Updated — Colombian President Juan Manuel Santos arrives February 3 in Washington to meet with U.S. President Barack Obama and several key figures on Capitol Hill. Although the official reason for the visit is to celebrate the fifteenth anniversary of Plan Colombia—a binational effort to fight drug cartels and bolster state institutions in the South American country—media reports suggest that the president will seek support for the country’s peace talks with the Revolutionary Armed Forces of Colombia (FARC) and post-conflict plans. March 23 is the deadline for the peace deal. The White House also said the Obama administration hopes to discuss “a shared vision for future collaboration in the event of an historic peace agreement.”
Santos will not travel by himself: Ministers María Ángela Holguín (Foreign Relations), Mauricio Cárdenas (Finance), Juan Fernando Cristo (Interior), Cecilia Álvarez-Correa (Commerce), and Rafael Pardo (Post-conflict) will fly to Washington with him, along with top military brass.
Building on Plan Colombia
This visit could be decisive for Santos’ plans—and budget—in the upcoming year. The United States is Colombia’s biggest trade partner, and has sent just under $10 billion in aid through Plan Colombia from 2000 through 2016. At least 71 percent of that money has gone to military and police operations, though in 2016 that figure will drop to 52 percent.
Since the inception of the plan, annual homicides in Colombia decreased 56 percent from 28,837 in 2002 to 12,673 in 2015. In the same period, the number of victims of mass killings (four or more deaths per incident) went down 92 percent from 680 to 54, and kidnappings dropped 93 percent— from 2,882 to 210.
Vice President Joe Biden, who was at the helm of the Senate Foreign Relations Committee during much of the 2000s, praised Plan Colombia’s achievements in The New York Times in July, and said it served as a model for the region.
At an event on February 3 in Washington, DC that was co-sponsored by AS/COA, Santos praised Plan Colombia's “comprehensive approach,” as it helped to train troops, strengthen the judicial system, and foster social development.
Santos Suggests a Shift
Santos is looking for a shift in focus of U.S. foreign policy toward Colombia after a peace deal is struck. “Plan Colombia 2.0” would center on landmine removal, reintegration of demobilized combatants, and land restitution. The United States Agency for International Development (USAID) would increase its presence in the country to help with social programs in remote areas. Also, the U.S. military would advise on infrastructure building in areas most affected by conflict, and on creating programs to replace illegal crops. Also at the February 3 event, Santos said Colombia will look for support from the United States for developing post-conflict education, security, and health programs.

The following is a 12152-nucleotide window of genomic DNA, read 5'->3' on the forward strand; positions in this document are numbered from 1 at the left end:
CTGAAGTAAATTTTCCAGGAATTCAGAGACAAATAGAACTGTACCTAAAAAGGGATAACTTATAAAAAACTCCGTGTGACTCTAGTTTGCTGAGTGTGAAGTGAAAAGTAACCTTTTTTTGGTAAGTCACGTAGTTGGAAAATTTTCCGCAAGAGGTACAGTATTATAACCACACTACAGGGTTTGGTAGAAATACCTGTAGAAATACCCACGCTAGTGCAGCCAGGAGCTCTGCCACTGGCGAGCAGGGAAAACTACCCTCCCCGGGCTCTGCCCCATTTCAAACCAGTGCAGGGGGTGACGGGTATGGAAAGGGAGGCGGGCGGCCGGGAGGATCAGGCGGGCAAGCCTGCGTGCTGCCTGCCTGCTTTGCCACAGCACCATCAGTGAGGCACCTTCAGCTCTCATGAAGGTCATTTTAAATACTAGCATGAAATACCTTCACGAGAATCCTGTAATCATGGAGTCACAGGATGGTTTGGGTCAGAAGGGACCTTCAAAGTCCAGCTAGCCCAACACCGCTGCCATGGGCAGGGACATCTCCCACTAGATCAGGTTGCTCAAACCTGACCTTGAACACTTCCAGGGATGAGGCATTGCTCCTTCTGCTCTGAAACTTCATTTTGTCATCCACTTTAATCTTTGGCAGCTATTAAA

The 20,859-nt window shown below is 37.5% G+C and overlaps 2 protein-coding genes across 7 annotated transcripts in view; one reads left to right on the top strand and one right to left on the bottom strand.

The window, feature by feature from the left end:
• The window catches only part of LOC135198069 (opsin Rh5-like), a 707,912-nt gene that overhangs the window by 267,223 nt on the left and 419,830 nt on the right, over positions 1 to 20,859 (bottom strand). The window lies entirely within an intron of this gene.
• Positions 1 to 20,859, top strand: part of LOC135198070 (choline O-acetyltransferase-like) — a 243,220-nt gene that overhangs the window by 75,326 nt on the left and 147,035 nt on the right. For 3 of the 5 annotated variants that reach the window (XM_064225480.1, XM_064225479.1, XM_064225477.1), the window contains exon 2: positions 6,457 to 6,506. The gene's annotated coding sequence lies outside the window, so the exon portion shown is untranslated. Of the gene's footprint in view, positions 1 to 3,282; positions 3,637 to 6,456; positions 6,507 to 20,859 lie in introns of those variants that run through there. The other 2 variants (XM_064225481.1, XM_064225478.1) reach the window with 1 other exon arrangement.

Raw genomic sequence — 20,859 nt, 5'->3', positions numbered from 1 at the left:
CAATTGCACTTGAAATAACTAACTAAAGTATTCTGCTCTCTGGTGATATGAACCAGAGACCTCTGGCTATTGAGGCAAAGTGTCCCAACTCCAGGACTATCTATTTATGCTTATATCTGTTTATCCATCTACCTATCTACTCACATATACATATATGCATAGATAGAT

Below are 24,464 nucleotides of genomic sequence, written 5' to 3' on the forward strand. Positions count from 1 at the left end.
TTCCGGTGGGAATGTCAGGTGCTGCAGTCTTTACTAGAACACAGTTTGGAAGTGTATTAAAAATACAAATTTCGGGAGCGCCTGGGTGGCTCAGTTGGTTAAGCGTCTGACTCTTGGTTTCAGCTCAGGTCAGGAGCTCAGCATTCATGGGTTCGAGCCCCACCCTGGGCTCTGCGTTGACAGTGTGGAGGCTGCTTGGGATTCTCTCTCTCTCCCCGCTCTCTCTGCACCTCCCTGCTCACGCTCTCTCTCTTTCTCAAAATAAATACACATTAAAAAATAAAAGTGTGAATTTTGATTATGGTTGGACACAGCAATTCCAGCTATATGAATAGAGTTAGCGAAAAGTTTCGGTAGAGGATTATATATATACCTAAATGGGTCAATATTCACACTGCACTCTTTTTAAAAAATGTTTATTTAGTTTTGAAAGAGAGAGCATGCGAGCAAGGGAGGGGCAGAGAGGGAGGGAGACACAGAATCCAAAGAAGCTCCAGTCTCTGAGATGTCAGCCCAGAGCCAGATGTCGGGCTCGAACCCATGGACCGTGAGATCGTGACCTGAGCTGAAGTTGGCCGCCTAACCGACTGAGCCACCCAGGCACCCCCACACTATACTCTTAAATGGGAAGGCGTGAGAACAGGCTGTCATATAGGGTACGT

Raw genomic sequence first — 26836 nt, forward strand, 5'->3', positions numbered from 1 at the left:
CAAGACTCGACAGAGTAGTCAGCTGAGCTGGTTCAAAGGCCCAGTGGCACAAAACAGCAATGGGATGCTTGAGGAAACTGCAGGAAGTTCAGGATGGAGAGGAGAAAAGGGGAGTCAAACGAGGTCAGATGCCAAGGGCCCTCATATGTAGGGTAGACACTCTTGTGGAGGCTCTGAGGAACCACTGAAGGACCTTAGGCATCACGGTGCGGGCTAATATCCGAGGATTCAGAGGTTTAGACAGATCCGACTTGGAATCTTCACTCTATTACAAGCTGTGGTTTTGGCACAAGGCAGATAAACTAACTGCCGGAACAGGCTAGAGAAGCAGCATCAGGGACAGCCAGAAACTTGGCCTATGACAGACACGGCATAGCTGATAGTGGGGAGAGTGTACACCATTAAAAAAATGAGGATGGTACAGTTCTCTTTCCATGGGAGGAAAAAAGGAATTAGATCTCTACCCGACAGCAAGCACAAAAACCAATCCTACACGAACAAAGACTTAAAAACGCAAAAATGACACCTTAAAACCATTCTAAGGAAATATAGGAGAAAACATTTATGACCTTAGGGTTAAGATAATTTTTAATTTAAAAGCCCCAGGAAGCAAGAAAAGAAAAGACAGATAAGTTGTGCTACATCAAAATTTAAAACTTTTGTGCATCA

That pivot in policy could run into obstacles. The most recent U.S. omnibus budget, passed in December 2015, specifies that funds allocated to Colombia be for counternarcotics operations, and fighting foreign terrorist organizations, of which the FARC is one.
In a January 28 interview with the Associated Press, Santos said he will ask for the FARC to be taken off the list of foreign terrorist organizations and that the United States suspend outstanding warrants it has for guerilla leaders—both requests of FARC negotiators in Havana. But Bernard Aronson, the top U.S. diplomat at the Havana peace talks, told El Tiempo on February 1 that the FARC will remain on the terrorist list until disarmed. The budget additionally allocates $3 million to Colombia and four other nations for forensic anthropology assistance to identify war crime victims.
A resolution in support of the Colombia peace process, with five cosponsors, is currently before the House Committee on Foreign Affairs.
Santos has a tight agenda to convince the United States of this new strategy. On February 3, he will meet with House Speaker Paul Ryan (R-WI). The next day, the president will meet with Biden, followed by Senate leaders Mitch McConnell (R-KY) and Harry Reid (D-NV), and then with Obama at the White House. On Friday, Santos sits down with Secretary of State John Kerry.
Trade on the Table, Budgets on the Butcher’s Block
Santos’ visit also comes amid challenging economic times. Falling oil prices are driving the Colombian peso—down 30 percent of its value since last year—to record lows against the dollar. The country is facing $9.1 billion in lost oil revenues in 2016, according to Cárdenas, who’s in the middle of implementing austerity measures.
In May, the two countries will celebrate the third anniversary of the U.S.-Colombia Trade Promotion Agreement, which, incidentally, Kerry, McConnell, and Ryan all voted in favor of. Last week, the countries agreed to reduce tariffs on U.S. beef exports to Colombia.